"Pakistani officials were told in recent talks that, given the sanctions, Iran is not in a position to finance the construction of a pipeline in another country and has no obligation to do so," Iranian Deputy Oil Minister Ali Majedi said on Saturday.
Majedi said Iran has proposed Islamabad seek assistance from European firms to complete the Pakistani part of the pipeline project between the two neighbors.
“Iran’s Oil Minister Bijan Zanganeh has proposed Islamabad gets help from third-party companies to aid and accelerate the completion of the project on Pakistani soil,” he added.
On Saturday, Majedi said that several European states have thus far voiced their enthusiasm for participating in implementation of the IP gas pipeline project.
Majedi underlined that the IP gas pipeline is such a lucrative project that has attracted several European counties to invest in the plan.
On Friday, Adviser to the Pakistani Prime Minister on National Security and Foreign Affairs Sartaj Aziz said that Iran and Pakistan are discussing the technical aspects of the under-construction IP gas pipeline.
He went on to say that two sides are in talks over an extension of the December 2014 deadline for the construction of the IP pipeline as well as financing the project and gas pricing.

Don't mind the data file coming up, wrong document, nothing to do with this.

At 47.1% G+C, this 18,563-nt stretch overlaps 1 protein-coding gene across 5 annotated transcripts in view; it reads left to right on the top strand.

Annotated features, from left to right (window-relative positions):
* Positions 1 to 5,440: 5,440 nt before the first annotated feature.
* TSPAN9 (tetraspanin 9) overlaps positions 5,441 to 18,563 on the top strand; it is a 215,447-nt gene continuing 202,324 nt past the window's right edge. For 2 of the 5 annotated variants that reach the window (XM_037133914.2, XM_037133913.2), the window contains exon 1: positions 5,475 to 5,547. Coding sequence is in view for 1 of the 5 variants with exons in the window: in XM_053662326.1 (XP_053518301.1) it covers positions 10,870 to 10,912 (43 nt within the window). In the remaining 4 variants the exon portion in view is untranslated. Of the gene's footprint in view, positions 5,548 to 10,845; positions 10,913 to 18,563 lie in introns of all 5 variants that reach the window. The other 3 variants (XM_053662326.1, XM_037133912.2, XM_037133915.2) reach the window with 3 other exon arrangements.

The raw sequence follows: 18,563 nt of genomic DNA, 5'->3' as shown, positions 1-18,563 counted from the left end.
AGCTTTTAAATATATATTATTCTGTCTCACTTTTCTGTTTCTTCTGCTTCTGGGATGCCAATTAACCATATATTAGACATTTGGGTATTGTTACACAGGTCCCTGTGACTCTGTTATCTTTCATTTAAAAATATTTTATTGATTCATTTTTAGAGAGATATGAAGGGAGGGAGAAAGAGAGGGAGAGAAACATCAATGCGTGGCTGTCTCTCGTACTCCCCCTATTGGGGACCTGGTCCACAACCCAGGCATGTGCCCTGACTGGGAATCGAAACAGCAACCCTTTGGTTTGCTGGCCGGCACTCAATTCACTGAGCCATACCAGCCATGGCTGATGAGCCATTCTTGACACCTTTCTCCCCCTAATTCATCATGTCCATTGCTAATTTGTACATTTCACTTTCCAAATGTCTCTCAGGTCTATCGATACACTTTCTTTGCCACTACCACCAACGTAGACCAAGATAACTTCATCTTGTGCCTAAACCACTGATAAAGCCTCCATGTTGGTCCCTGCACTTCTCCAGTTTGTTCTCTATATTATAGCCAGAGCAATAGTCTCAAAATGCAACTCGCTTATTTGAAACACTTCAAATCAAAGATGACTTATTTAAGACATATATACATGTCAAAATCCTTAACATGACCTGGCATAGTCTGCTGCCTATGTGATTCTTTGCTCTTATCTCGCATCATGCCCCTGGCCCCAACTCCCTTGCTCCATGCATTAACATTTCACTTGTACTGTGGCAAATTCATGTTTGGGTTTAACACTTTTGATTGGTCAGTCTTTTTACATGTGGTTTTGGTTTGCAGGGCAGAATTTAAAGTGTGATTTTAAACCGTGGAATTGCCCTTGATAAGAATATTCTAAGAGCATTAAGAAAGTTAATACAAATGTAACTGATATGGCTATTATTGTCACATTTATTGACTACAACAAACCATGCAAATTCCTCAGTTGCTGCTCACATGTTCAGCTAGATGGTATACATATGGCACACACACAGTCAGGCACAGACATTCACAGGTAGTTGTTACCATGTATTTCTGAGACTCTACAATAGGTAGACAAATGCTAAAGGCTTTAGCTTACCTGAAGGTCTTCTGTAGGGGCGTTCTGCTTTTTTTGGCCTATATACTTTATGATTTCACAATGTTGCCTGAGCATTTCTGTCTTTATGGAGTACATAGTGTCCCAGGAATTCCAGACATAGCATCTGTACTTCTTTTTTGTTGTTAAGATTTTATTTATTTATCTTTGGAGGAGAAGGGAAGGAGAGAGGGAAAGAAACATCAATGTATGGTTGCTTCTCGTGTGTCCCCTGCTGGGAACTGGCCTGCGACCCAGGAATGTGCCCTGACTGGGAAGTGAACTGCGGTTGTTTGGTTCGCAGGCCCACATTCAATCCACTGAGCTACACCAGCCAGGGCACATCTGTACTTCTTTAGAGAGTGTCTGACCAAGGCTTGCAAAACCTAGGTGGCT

He said Tehran and Islamabad will hold ministerial level talks on the project when technical talks are over.
According to the original agreement sealed between Iran and Pakistan, the first Iranian gas delivery to Pakistan should start by December 31, 2014.
The two countries are also responsible for the completion of the pipeline project within their territories, and if Pakistan does not fulfill its obligation to complete the pipeline on its side by the end of 2014, it will have to pay a daily penalty of $1mln to Iran until completion.
Iran has agreed not to penalize Pakistan for missing the deadline.
The United States has been threatening Pakistan with economic sanctions if Islamabad goes ahead with the pipeline project.
However, the government of Prime Minister Nawaz Sharif has made it clear that addressing the country’s longstanding energy problems will be its top priority, and it has no plans to reverse the decision on the completion of the pipeline.
Iran has already built 900 kilometers of the pipeline on its own soil and is waiting for the 700-kilometer Pakistani side of the pipeline to be constructed.
The IP pipeline is designed to help Pakistan overcome its growing energy needs at a time when the country of over 180 million people is grappling with serious energy shortages.
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